Lawrence Lessig’s Remix: Making Art and Commerce Thrive in the Hybrid Economy strikes me as a work of common sense and unique humor. Lessig’s voice, unlike that of many other lawyers I’ve read, is not only accessible but also enjoyable. He’s persuasive and, at times, self-deprecating, which makes identifying with his points of view easy. His real-life examples are informative and always applicable to the point he’s making. In short, I really like Remix. Lessig is an example of an enlightened individual who possesses the language and the tact to make a case for legalizing and encouraging hypertextuality. I particularly like that he lives by the rules he discusses. I enjoyed his anecdote about his fear in reading the comments on his blog, and I greatly admire his willingness to keep that space one that is free and open. As a former reporter, I understand exactly how hard it can be to let yourself be flamed online by faceless entities because you have conviction about the greater good.
I’m excited that Lessig uses technology terms to frame his overarching analogy. I certainly find that RW and RO references help me separate the two competing cultures he’s discussing. I do wonder if there are instances where Lessig recognizes the situation as being more complicated than this simple pairing; I trust these will come out in the parts of the book I haven’t read yet. Assuming this, I hope Lessig will complicate these terms in the ways they deserve. I’m thinking of the dangers in conceptualizing art as RO. Even though the enlightened people like Lessig might conceive of something as RO, that doesn’t mean it isn’t RW in a more Sousian context. Just because we have technology doesn’t mean we’re obligated to use it or to view the world from a technologized perspective. On the other hand, in an increasingly RW world, that critique goes both ways.
All things said, this terminology also makes me wonder about the audience of this book. Although Lessig provides an explanation of the technologized roots of the RO/RW dichotomy, I suspect a footnote isn’t enough to get someone onboard who didn’t already know these terms. In other words, I think Lessig is probably preaching to the choir. Anyone who knows the difference between RO and RW is probably fairly likely to recognize the value of both and the empowerment of RW. For that matter, despite the fact that I agree with most of what Lessig has to say, this particular analogy is pretty slanted. After all, the only time anyone ever consciously recognizes that a file is RO is when they’re trying to change it and can’t. Many people, though, will see this analogy as neutral. My own bias is that I’ve been trained to look for the ways that technology is anything but neutral.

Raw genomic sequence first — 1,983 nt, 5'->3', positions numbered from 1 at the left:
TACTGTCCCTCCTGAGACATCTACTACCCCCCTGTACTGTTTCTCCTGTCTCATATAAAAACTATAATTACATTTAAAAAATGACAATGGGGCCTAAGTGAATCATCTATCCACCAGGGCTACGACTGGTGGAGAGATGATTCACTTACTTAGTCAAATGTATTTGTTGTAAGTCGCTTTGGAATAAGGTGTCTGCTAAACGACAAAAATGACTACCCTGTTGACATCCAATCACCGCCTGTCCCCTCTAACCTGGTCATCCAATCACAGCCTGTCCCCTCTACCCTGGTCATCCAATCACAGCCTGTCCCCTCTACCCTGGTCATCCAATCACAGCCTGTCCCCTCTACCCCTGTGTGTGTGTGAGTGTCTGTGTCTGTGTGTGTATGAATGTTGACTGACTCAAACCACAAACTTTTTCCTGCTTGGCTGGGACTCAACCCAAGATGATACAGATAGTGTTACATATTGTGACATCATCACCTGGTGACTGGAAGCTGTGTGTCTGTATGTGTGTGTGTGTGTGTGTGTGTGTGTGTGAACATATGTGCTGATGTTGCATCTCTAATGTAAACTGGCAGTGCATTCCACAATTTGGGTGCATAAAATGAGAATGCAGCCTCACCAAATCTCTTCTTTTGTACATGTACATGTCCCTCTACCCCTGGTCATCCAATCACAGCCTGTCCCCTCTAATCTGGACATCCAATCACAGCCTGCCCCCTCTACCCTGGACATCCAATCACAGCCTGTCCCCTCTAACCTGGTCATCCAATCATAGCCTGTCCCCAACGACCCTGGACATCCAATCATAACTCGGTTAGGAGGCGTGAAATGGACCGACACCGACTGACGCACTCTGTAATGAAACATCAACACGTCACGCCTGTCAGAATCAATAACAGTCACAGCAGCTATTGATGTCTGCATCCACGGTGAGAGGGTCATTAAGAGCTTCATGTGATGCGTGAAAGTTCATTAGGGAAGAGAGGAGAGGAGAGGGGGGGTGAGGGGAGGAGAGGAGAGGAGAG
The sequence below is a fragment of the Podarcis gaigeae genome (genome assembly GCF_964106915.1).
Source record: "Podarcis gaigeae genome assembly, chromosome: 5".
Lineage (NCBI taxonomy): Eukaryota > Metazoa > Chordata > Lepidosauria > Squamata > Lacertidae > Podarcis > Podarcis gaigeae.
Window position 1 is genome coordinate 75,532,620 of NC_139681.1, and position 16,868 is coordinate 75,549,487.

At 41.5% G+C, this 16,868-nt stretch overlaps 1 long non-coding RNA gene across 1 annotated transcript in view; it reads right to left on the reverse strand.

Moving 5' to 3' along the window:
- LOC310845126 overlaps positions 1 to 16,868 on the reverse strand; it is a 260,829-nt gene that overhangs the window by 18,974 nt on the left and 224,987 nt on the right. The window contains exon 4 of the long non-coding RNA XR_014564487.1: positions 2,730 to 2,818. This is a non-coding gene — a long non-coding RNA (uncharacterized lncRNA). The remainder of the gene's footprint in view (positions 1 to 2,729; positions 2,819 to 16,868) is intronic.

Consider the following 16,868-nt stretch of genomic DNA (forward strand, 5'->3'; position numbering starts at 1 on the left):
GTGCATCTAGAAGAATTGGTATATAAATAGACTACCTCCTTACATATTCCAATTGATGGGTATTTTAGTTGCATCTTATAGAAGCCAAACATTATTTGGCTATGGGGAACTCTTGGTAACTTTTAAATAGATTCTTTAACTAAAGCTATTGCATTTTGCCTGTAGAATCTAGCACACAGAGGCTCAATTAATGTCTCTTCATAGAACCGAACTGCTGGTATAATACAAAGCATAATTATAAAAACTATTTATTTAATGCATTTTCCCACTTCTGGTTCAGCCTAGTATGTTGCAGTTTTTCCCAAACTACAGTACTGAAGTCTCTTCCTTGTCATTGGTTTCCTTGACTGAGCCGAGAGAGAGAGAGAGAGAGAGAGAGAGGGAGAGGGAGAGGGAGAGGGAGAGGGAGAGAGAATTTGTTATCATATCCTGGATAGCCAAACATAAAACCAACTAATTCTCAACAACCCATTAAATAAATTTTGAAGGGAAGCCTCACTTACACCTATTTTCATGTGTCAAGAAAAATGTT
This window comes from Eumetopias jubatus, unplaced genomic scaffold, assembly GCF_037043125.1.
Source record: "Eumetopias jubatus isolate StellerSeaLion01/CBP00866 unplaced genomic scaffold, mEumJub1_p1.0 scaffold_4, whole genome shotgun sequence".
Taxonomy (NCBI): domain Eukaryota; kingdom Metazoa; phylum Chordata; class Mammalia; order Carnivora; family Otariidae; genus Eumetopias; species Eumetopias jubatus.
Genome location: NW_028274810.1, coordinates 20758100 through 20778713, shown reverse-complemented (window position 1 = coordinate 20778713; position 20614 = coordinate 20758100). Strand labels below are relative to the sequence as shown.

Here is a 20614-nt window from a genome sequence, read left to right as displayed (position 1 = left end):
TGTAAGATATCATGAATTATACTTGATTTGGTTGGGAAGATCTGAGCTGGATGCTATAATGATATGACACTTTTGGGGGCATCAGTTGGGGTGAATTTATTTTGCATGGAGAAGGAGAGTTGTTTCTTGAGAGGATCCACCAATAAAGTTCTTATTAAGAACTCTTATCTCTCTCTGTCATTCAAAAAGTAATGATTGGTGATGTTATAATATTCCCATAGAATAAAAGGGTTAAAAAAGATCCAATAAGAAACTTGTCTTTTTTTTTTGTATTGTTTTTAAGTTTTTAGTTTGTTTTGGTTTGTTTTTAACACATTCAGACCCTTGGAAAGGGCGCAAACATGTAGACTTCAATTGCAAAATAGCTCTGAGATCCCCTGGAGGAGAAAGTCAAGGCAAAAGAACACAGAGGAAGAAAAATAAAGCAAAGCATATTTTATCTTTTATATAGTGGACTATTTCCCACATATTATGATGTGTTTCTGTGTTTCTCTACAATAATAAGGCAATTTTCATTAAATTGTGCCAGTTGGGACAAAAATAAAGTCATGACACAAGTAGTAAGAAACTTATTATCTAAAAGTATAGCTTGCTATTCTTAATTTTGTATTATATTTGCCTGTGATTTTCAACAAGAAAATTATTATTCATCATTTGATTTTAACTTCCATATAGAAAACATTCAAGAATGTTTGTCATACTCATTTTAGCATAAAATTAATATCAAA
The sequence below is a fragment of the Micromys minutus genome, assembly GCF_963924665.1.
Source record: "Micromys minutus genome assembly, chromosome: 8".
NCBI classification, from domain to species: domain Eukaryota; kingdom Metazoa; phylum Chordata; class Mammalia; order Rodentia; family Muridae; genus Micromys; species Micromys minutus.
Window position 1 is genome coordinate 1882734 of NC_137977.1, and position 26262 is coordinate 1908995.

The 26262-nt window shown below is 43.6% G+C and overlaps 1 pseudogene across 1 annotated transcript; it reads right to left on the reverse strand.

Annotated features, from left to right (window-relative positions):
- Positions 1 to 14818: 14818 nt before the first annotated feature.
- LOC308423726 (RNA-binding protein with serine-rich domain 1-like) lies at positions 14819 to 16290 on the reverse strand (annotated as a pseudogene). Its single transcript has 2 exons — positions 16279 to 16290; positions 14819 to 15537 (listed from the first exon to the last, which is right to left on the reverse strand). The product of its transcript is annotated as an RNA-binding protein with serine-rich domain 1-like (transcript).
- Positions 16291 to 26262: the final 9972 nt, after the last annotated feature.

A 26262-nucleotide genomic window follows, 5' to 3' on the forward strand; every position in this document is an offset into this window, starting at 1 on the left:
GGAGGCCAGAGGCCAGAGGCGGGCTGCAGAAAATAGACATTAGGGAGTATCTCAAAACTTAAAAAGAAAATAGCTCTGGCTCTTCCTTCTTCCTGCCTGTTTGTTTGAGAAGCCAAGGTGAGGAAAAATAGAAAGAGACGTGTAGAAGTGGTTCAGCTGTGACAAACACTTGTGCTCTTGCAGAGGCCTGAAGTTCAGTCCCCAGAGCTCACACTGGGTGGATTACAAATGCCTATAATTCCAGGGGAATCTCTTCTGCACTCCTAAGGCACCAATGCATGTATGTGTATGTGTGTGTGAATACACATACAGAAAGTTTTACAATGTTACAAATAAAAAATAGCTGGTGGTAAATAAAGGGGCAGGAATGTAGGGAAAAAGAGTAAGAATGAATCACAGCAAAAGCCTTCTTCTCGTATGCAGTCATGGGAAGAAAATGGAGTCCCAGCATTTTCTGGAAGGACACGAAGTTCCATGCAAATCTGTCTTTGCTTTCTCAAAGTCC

I love that Lessig begins his book by framing it in terms of his state of mind before and after having children. Not only is this a point that will create driving force for his audience, but it calls into focus the often-overlooked reality that our children will actually think differently because of their exposure to technology. This, like all else, is a dynamic that was/is resisted at first. I remember bringing my Pokemon to school. At that time, 10 years ago, there were about three other kids who understood the empowering possibilities of this game. The others made fun of us, even though it was clear they were interested. But they were too caught up in the “American” perspective of, as Lessig says, “Here’s something, buy it” rather than “Here’s something, do something with it” (79). In this case, I was an early adopter. Remix is coming, and basic change in how future generations think is coming with it. To use George Lakoff’s scholarship about conceptual metaphors as a frame, the neural pathways and structure of a modern child’s brain are very different from the structures of the brain of a child 20 years ago.